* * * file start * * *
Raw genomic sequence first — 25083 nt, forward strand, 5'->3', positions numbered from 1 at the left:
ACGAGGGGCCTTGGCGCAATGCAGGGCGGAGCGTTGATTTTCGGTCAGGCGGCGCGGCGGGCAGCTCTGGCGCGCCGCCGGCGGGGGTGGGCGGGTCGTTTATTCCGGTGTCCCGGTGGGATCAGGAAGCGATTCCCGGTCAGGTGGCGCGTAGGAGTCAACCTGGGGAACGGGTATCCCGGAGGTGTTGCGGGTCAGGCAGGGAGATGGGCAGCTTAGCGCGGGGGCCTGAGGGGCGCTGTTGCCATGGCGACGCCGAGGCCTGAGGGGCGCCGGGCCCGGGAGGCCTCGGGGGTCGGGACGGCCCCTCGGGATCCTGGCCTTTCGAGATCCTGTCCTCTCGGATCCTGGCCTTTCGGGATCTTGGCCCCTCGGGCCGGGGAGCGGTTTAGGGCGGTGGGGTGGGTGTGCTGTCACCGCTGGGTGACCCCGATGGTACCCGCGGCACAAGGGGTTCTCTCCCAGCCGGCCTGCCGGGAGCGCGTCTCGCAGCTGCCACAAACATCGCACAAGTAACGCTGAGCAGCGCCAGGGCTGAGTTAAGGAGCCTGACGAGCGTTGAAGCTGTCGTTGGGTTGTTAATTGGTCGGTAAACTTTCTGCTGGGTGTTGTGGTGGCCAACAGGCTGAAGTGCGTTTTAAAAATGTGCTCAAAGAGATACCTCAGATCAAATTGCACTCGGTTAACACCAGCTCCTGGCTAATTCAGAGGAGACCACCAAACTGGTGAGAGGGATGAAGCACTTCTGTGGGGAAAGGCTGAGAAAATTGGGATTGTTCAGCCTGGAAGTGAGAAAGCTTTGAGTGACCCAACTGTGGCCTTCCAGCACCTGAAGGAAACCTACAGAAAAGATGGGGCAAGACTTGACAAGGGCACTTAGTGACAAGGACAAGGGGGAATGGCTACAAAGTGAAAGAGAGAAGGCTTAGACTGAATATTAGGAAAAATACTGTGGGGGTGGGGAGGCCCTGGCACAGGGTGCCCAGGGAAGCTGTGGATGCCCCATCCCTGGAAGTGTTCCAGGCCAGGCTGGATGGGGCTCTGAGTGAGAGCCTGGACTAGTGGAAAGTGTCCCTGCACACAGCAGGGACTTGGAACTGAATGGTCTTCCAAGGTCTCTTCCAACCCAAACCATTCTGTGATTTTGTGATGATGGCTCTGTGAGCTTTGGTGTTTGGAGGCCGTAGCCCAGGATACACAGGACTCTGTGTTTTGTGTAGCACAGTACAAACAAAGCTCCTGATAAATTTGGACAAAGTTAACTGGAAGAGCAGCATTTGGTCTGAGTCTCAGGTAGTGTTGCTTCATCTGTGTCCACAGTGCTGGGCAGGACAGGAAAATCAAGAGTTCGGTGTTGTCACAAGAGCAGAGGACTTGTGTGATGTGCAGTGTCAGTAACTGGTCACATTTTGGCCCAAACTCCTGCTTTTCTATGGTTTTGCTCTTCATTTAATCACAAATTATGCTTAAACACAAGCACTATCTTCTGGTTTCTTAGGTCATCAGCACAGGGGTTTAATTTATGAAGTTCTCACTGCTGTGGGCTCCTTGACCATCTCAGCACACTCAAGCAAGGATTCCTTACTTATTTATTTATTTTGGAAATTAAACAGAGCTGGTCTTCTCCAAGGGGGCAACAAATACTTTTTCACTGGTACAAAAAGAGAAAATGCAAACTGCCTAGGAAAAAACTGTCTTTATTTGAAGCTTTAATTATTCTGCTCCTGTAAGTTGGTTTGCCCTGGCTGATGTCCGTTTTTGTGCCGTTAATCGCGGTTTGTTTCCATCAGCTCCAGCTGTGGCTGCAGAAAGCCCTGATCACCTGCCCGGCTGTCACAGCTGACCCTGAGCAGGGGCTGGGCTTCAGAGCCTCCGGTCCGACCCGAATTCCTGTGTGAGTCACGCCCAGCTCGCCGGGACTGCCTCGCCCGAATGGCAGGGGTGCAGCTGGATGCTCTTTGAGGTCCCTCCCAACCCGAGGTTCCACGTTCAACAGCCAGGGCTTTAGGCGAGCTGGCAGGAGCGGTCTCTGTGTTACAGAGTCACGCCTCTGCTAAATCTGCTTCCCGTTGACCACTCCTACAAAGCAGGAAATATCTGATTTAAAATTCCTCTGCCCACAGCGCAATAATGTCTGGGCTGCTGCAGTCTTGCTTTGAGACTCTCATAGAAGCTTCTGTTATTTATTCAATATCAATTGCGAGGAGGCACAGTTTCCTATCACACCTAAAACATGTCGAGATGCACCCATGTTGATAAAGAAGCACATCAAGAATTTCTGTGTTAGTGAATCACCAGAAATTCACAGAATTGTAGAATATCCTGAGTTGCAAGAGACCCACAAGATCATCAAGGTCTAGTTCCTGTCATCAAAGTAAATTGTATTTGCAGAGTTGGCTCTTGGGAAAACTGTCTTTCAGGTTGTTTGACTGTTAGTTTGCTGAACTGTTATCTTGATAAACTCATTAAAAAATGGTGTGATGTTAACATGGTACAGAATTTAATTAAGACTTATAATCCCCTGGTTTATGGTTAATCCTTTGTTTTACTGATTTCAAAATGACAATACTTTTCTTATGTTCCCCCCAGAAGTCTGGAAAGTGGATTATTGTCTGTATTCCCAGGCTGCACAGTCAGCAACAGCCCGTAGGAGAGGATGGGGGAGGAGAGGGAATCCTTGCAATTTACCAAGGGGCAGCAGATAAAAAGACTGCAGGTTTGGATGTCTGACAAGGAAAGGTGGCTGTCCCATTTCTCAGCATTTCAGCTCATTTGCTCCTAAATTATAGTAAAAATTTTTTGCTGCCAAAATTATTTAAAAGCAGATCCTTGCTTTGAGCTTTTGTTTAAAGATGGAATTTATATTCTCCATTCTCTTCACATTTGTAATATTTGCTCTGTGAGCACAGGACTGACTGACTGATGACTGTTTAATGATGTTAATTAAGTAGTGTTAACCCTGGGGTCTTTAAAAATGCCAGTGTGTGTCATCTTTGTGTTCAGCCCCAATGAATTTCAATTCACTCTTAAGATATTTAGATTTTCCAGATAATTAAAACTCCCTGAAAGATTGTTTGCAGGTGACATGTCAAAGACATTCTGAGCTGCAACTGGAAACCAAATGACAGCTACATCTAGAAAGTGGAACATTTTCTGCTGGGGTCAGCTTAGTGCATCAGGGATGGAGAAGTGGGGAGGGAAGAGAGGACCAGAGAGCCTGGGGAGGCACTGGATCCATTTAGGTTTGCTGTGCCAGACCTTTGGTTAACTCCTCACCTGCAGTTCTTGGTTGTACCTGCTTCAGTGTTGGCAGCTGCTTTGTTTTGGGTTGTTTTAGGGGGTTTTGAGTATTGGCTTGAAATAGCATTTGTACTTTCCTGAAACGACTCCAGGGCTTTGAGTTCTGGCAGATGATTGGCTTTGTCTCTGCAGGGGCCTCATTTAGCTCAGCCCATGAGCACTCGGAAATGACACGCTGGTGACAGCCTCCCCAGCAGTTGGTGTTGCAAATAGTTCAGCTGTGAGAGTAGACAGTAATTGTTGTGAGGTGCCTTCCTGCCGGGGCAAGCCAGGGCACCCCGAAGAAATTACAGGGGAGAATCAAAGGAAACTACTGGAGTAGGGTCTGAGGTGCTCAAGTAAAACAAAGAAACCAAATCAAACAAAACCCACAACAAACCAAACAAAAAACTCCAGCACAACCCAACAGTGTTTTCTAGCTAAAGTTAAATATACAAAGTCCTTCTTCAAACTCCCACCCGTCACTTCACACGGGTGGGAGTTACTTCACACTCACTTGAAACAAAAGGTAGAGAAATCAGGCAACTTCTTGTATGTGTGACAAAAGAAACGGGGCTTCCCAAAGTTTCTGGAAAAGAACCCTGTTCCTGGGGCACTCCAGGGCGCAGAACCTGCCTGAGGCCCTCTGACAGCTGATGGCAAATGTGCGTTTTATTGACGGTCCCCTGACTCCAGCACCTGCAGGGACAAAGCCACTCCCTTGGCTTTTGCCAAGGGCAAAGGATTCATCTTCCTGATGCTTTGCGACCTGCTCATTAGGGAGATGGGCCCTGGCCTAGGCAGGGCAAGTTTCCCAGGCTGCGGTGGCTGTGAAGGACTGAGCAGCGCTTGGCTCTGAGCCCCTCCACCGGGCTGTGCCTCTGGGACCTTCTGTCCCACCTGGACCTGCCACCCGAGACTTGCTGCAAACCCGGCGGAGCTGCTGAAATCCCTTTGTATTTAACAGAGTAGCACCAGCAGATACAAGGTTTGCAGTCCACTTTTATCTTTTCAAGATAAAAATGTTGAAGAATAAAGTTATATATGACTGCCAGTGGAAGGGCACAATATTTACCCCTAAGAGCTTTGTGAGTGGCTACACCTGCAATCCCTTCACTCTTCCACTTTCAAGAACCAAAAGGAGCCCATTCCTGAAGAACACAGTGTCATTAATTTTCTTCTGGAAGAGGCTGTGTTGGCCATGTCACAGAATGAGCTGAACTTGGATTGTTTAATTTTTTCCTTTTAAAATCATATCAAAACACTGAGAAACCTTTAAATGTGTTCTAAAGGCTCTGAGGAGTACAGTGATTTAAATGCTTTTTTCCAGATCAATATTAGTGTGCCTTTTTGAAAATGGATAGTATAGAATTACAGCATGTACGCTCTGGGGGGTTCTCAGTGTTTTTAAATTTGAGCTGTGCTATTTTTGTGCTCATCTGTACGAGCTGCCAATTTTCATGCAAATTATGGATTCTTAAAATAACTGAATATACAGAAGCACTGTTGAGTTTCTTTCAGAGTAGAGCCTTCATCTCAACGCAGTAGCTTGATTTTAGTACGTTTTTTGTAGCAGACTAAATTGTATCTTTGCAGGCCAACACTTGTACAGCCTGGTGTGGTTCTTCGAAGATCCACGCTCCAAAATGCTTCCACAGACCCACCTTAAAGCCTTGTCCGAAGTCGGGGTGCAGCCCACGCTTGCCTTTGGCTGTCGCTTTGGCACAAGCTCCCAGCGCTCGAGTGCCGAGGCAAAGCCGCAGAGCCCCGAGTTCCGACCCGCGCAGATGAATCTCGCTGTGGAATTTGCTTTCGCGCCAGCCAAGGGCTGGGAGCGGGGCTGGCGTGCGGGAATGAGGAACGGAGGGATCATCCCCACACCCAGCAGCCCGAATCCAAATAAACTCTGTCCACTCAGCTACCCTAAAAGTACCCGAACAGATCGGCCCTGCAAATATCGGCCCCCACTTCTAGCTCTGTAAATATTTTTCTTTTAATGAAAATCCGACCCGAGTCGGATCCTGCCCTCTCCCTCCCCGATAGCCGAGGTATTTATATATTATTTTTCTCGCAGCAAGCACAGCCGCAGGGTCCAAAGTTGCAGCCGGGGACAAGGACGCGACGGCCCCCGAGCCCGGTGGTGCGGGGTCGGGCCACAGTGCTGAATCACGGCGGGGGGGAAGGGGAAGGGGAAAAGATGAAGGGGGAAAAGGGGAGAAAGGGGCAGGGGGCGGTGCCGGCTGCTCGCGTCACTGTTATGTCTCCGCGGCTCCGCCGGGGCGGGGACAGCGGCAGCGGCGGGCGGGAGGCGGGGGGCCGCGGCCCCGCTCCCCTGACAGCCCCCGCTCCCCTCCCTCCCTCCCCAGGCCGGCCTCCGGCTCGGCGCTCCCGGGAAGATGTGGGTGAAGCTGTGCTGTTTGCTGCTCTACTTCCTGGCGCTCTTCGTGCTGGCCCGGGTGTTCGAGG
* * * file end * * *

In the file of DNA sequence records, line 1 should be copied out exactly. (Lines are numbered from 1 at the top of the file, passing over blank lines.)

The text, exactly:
Raw genomic sequence first — 25083 nt, forward strand, 5'->3', positions numbered from 1 at the left: